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LANFORD: Youngkin needs to stop campaigning for hateful extremists

The Governor’s choice of candidates to campaign for shows a lack of character and ignores Virginians back home

<p>Whether he likes it or not, Youngkin is the governor of Virginia and it's time he starts putting the commonwealth first before thinking about his political future.</p>

Whether he likes it or not, Youngkin is the governor of Virginia and it's time he starts putting the commonwealth first before thinking about his political future.

Governor Glenn Youngkin has been incredibly busy these past few months campaigning for a number of Republican candidates in different races around the U.S. In his own words, “it’s just very easy for me to really very candidly say we’re not thinking about 2024, we’re focused on 2022.” With 2022 in mind, Youngkin has continued his dangerous rhetoric from his own campaign when it comes to the candidates he is stumping for. Be it fueling more conspiracies surrounding K-12 education to supporting openly racist or homophobic candidates, the governor seems to have no shame. Youngkin’s campaign choices show a lack of character, leading me to question his commitment to dealing with issues actually facing Virginia.

In the first of Youngkin’s curious campaigning decisions, he traveled to Michigan to lobby for Tudor Dixon, a Republican candidate who has made jokes about the attempted kidnapping plot of Michigan Governor Gretchen Whitmer and is an election denier. From there, Youngkin moved to Maine and campaigned for former Governor Paul LePage, a notorious racist who has said things such as “you try to identify the enemy and the enemy right now, the overwhelming majority of people coming in, are people of color or people of Hispanic origin.” When called out by Virginia Democrats, Youngkin’s spokesperson Macaualy Porter called this a “baseless partisan attack.” To excuse this blatant racism is shameful and harmful to Virginians of color. Youngkin next made his way to Kansas to boost the campaign of Derek Schmidt, a candidate who has been just as vocal as Youngkin about harmful policies targeting transgender youth. Meanwhile in Georgia, Youngkin supported Governor Brian Kemp, who has made a name for himself by signing bills into law that limit the discussion of race in school. This attempt to ignore the systemic issues of white supremacy entirely is not very far off from the critical race conspiracy theories Youngkin won the Virginia governor election through. 

When it comes to policy at home, Youngkin has had seemingly nothing to say about the increase in Dominion Energy’s billing that the State Corporation Commission approved. This is an issue that affects all Virginians and a lack of any sort of statement to assuage any fears or concerns about the rising cost of energy shows that it is a low-level issue in the governor’s eyes. Furthermore, Youngkin has recently been in hot water over an advertisement for the state of Virginia featuring himself and produced by a firm that worked on his own campaign ads that was paid for with $268,000 in state funds. When asked for comment, Rita McClenny, the Virginia tourism chief executive officer, said explained that relation was part of the “attractiveness,” in addition to citing the firm’s work. The brazen nature of such a move alongside the fact that other contractors argue they did not have time to properly prepare a bid makes it seem incredibly likely to have a political motive. Watching the ad itself reads like a political campaign message, but it also feels as if the governor’s main interactions with the Commonwealth have been more about messaging — or lack thereof — than anything tangible.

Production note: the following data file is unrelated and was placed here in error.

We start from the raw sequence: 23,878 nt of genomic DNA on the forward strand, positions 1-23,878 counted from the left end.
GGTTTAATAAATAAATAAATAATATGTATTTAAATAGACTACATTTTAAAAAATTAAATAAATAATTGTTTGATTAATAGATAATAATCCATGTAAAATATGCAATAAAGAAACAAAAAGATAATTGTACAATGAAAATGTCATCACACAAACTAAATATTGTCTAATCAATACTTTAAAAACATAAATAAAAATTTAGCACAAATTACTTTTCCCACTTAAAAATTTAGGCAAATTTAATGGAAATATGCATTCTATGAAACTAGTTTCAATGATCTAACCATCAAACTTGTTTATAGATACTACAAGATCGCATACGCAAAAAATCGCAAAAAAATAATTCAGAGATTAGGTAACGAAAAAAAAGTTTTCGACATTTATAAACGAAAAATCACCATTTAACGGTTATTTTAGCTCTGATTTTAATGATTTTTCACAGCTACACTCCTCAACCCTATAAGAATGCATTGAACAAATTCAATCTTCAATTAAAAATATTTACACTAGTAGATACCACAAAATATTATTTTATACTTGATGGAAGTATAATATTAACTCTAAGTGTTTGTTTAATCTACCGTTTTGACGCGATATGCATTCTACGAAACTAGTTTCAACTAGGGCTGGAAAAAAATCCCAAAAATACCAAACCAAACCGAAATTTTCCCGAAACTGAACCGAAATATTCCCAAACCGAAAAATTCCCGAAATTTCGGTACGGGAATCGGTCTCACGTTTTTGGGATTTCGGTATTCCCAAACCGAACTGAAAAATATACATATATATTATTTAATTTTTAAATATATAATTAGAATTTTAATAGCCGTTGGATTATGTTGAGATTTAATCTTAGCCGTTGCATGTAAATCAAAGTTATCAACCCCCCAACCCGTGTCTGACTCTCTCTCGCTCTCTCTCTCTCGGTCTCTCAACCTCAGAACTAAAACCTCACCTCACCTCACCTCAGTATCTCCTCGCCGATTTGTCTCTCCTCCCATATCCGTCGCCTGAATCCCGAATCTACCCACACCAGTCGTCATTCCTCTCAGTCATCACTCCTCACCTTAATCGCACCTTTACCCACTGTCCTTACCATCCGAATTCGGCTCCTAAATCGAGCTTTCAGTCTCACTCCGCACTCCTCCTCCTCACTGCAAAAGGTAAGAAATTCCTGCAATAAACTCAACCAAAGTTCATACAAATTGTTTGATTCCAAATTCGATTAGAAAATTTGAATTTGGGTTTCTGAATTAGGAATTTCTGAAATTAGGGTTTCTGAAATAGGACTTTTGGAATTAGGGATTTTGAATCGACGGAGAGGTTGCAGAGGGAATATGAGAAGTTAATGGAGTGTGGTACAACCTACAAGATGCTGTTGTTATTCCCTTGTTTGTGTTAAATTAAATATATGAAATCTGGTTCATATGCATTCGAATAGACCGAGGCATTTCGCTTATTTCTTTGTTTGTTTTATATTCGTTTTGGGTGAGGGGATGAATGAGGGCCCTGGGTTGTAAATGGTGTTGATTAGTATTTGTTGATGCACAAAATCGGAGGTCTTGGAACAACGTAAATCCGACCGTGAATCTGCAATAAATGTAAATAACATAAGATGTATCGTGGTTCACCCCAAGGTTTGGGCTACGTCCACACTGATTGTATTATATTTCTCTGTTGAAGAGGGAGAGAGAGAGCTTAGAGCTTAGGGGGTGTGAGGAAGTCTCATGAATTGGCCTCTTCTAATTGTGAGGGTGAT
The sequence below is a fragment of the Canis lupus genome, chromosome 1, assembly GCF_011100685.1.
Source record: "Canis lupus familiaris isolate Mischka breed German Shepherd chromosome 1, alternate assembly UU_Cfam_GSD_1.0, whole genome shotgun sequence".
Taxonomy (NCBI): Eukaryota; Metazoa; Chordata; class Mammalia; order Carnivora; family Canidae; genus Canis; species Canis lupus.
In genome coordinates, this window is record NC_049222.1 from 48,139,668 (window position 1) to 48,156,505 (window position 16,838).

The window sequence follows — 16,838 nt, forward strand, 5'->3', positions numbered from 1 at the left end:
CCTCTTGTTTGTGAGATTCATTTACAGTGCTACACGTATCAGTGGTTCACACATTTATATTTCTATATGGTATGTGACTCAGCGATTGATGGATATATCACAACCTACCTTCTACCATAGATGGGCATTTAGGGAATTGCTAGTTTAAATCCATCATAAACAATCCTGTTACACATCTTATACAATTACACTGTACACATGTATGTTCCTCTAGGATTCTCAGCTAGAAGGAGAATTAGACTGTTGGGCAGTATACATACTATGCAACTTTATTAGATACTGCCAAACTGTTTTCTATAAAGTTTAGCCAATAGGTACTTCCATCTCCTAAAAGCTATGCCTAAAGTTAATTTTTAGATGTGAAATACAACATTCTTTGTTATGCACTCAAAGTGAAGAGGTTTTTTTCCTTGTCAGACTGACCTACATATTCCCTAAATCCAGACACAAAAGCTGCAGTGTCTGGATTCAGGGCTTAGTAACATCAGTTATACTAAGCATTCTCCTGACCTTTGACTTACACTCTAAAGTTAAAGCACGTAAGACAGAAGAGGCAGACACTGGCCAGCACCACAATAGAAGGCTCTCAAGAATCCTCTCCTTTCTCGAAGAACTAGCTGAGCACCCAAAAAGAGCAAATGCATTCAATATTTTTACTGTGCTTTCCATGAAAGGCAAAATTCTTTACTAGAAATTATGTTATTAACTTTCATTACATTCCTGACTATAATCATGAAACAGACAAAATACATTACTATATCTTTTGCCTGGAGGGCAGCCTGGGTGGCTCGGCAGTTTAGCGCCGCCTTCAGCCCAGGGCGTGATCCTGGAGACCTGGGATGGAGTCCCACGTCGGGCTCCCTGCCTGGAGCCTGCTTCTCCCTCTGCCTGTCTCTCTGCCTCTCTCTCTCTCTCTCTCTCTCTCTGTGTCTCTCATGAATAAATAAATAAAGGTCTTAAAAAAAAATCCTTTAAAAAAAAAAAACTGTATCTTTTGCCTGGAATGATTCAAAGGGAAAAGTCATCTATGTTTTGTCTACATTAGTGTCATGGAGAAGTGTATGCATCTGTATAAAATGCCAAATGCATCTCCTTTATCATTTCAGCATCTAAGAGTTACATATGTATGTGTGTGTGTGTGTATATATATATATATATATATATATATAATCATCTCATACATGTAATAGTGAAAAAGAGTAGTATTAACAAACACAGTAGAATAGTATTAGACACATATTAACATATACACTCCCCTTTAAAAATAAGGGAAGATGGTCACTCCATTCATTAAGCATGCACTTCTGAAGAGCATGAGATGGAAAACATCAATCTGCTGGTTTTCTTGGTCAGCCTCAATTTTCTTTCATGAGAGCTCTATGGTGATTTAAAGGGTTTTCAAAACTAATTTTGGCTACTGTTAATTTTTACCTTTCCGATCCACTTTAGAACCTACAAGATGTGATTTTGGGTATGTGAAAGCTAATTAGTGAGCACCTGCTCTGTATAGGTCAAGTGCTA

Needless to say, Youngkin has been hitting the campaign trail hard and he shows no sign of stopping. This is a serious problem, as it leads me to question the governor’s claims that he has Virginia in mind and not the presidency. Whether he likes it or not, Youngkin is the governor of Virginia and it is time he starts putting the Commonwealth first before thinking about his political future. Furthermore, the quality of the candidates Youngkin has been stumping for is incredibly low and shows he is no better than former president Donald Trump. From racism to homophobia, Youngkin is advocating for a nation — more specifically, a Virginia — that we do not want to see. If he cannot be committed to Virginia when it needs him right now, then what does that say about his commitment to the nation, should he run for president? Virginia deserves a governor of a higher caliber — one with a commitment to truth and compassion. 

Ryan Lanford is an Opinion Columnist who writes about Politics for The Cavalier Daily. They can be reached at

The opinions expressed in this column are not necessarily those of The Cavalier Daily. Columns represent the views of the authors alone.


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